Thirteen Ways of Looking at Digital Preservation (22 Jul 2004)
As Donald Waters (2002) points out, digital preservation exhibits characteristics of a public good, chief among which is the difficulty in excluding those who do not contribute toward the provision of the good from enjoying its benefits. Once a digital resource has been preserved by one institution, it has, in a sense, been preserved for all. In an era of rising costs and shrinking budgets, activities that confer uncompensated benefits outside the institution's immediate stakeholder community may diminish in priority. Also, as preservation responsibilities diffuse beyond collecting institutions, preservation incentives will become even less assured: in the absence of a formal preservation mandate, incentives to preserve digital materials without compensation for the benefit of society as a whole may be weak indeed.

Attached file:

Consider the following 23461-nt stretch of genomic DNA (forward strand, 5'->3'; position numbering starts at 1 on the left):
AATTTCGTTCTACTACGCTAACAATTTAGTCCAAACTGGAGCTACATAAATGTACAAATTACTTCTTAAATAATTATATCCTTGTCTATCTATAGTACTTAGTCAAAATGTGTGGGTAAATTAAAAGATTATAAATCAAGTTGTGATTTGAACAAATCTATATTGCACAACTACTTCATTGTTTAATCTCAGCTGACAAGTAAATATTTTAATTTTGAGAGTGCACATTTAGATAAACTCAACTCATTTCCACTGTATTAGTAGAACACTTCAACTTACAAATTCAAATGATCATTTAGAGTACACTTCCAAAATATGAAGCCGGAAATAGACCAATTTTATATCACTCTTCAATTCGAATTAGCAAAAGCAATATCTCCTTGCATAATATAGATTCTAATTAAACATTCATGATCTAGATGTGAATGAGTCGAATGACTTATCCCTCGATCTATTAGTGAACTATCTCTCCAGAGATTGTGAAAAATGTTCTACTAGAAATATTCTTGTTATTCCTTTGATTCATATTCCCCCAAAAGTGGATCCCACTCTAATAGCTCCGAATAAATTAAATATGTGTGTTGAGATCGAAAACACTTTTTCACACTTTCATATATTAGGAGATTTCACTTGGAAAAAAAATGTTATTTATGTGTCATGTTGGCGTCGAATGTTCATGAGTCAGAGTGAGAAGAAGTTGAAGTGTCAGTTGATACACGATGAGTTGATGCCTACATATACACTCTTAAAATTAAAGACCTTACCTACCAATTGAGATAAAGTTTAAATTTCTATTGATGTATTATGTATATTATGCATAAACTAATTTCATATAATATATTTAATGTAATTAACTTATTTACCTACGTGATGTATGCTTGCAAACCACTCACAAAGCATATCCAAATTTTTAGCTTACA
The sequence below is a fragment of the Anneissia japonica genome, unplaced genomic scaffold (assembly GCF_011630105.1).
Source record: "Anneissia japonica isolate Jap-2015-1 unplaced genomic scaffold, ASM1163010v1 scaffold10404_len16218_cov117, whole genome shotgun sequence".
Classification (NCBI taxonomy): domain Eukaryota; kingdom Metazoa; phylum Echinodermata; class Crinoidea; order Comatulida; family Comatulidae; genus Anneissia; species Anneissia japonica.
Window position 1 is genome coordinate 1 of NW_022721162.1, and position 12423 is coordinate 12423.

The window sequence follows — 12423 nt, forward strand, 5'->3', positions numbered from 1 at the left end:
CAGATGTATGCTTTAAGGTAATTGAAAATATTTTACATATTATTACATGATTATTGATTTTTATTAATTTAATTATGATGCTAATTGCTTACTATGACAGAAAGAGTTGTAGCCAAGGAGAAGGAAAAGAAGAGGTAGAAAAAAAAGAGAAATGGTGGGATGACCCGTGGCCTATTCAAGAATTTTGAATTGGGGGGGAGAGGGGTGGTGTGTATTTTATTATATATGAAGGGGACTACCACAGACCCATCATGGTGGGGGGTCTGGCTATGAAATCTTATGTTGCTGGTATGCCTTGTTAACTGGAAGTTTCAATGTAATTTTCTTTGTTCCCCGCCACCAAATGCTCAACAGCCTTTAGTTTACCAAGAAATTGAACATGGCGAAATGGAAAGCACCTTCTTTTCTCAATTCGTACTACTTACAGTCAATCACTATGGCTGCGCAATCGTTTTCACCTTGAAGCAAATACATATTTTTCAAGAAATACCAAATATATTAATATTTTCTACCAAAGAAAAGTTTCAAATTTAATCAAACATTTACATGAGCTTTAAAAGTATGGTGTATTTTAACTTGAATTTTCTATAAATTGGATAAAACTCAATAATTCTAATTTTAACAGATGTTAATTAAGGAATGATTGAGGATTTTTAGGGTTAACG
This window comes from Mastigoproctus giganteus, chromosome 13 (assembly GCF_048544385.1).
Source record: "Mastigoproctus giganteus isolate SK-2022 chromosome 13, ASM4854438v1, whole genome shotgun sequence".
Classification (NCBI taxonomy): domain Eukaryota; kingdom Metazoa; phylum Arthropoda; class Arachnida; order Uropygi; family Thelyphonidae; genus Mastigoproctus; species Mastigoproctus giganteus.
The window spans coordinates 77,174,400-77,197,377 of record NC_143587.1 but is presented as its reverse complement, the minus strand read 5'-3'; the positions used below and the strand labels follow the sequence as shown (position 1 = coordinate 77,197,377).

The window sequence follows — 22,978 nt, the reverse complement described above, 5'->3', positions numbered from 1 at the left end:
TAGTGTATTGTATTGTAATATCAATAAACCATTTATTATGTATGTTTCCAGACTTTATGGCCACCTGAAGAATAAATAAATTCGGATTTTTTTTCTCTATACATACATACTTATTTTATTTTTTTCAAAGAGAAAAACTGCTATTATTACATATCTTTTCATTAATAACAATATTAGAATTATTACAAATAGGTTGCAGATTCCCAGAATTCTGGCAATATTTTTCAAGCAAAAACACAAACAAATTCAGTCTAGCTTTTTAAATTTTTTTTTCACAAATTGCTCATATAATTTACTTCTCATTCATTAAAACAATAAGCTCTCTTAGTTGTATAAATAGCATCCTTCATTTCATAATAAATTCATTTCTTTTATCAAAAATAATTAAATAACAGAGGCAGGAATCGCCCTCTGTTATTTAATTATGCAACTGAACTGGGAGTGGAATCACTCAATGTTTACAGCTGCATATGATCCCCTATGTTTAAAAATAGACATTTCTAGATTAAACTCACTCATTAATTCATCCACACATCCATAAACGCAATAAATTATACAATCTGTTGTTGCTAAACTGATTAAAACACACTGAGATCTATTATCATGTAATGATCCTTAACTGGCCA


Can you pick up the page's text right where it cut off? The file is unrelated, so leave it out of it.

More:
Article URL: http://www.dlib.org/dlib/july04/lavoie/07lavoie.html
Read 50 more articles from D-Lib Magazine sorted by
Next Article: Well-designed products